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I have a Lenovo Thinkpad W550s that already has Windows 7 on it. I would like to install Fedora 29 Workstation alongside Windows 7, but I have run into some problems.

The hard drive was formatted with MBR (not GPT) and three partitions. Using the fdisk -l command from a Fedora 29 LiveUSB yields the following information:

Disk /dev/sda: 465.8 GiB, 500107862016 bytes, 976773168 sectors
Units: sectors of 1 * 512 = 512 bytes
Sector size (logical/physical): 512 bytes / 4096 bytes
I/O size (minimum/optimal): 4096 bytes / 4096 bytes
Disklabel type: dos
Disk identifier: 0x7a8dee3d

Device     Boot     Start       End   Sectors   Size Id Type
/dev/sda1  *         2048   3074047   3072000   1.5G  7 HPFS/NTFS/exFAT
/dev/sda2         3074048 944916479 941842432 449.1G  7 HPFS/NTFS/exFAT
/dev/sda3       944916480 976771071  31854592  15.2G  7 HPFS/NTFS/exFAT

The motherboard has UEFI. However, Legacy BIOS is enabled, and Secure Boot is disabled.

In the Fedora 29 Workstation installer, I could shrink the /dev/sda2 partition, and use that for root, home, whatever, and delete the /dev/sda3 partition to satisfy the four partition limit with MBR. But when I try to install the OS, the installer gives an error about requiring a /boot/efi partition. Even when I try deleting /dev/sda1 (still from within the Fedora installer), formatting that and installing the EFI to /dev/sda1, the installer still won't proceed.

Is there a way to install Fedora 29 on this laptop without removing Windows 7? I need it for work, and can't do a reinstall of Windows 7.

  • How are you installing? Via USB? How did you make the USB? I would use RUFUS from Windows. – FreeSoftwareServers Nov 21 '18 at 0:42
  • If not, try using DD from Linux or Rufus in DD mode NOT ISO Mode – FreeSoftwareServers Nov 21 '18 at 0:42
  • I used UNETbootin. I'll try using dd instead. – Ertain Nov 21 '18 at 19:09
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One of two things are the issue:

  • You created a UEFI only Installer USB
  • Your booting in UEFI mode and need to boot in MBR/Legacy Mode.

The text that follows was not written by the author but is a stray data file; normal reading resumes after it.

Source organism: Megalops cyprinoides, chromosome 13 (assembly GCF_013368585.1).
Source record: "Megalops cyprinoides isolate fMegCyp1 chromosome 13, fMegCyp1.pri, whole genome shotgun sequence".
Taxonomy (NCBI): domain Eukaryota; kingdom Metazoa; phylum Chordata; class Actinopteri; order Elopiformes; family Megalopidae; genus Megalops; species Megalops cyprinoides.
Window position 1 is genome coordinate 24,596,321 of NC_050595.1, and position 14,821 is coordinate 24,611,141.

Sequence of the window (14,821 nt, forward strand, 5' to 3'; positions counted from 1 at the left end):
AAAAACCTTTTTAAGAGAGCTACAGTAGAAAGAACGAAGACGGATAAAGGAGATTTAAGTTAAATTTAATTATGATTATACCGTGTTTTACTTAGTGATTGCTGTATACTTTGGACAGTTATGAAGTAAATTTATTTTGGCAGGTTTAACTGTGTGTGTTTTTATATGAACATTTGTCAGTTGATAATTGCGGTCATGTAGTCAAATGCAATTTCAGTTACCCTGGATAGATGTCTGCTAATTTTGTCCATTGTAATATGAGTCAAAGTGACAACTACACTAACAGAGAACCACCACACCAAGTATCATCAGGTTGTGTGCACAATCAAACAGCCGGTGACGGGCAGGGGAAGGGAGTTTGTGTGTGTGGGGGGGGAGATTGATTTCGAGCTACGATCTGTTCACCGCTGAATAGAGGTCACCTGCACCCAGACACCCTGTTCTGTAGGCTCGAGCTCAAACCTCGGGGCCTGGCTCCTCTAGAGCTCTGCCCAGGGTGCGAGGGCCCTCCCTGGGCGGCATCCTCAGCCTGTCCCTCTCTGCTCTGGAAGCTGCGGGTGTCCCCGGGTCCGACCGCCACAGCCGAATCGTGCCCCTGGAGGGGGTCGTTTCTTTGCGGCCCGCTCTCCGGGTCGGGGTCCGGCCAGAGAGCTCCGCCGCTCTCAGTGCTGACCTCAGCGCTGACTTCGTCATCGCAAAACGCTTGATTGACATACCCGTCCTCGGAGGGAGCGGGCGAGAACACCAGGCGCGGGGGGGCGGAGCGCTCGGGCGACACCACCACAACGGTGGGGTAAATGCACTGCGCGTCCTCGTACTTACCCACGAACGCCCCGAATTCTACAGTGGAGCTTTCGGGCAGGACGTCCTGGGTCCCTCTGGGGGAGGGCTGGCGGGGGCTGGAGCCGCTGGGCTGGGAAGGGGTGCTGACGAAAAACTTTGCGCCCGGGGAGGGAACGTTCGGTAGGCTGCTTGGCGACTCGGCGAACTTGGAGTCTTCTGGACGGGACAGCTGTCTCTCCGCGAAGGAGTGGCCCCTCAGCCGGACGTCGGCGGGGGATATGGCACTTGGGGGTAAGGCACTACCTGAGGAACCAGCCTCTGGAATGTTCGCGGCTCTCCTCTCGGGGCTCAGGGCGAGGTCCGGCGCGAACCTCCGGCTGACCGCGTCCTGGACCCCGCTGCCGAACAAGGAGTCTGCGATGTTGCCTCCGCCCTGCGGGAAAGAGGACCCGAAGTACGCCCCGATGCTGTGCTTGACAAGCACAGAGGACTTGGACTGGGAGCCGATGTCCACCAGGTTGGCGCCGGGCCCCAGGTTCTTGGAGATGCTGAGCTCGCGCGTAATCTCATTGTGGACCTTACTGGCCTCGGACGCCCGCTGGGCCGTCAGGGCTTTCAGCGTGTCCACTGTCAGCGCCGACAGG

If you can get to the CLI try this :

https://askubuntu.com/questions/162564/how-can-i-tell-if-my-system-was-booted-as-efi-uefi-or-bios

Update:

  • When I have a USB/ISO that is both UEFI/MBR compatible it usually shows two boot options in the BIOS/BootLoader. See if a second option shows up and try that and/or try messing with BIOS settings to force MBR/Legacy mode only.

  • I have also had it where Rufus (Windows ISO write to USB Tool) will say "Do you want to use ISO Mode (Recommended)" or "DD Mode" and I generally use ISO mode. But, I remember having where that created a UEFI only ISO and I then tried DD Mode and had a Hybrid USB which was both MBR and UEFI compatible. Try using DD to create installer USB and then check for a new boot entry.

  • How can I check to see whether the USB installer is UEFI only? – Ertain Nov 21 '18 at 19:11
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    The problem was with UNETbootin. I should have used dd at first to write the ISO to the USB drive instead of using UNETbootin. – Ertain Nov 22 '18 at 16:48
  • @Ertain I'm glad you got it sorted! My answer was a bit "vague" but seemed to point you in the right direction! I really like RUFUS for Windows to create USB from ISO, but if using Linux, maybe DD is the way to go! – FreeSoftwareServers Nov 23 '18 at 5:26
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Try to shrink the partitions from a live cd, apply the changes in GParted or whatever. Then reboot to live cd again. Check the disk, fix the MBR if nessassary, then reboot to the installer and try installing. This should work if your BIOS setting are right.

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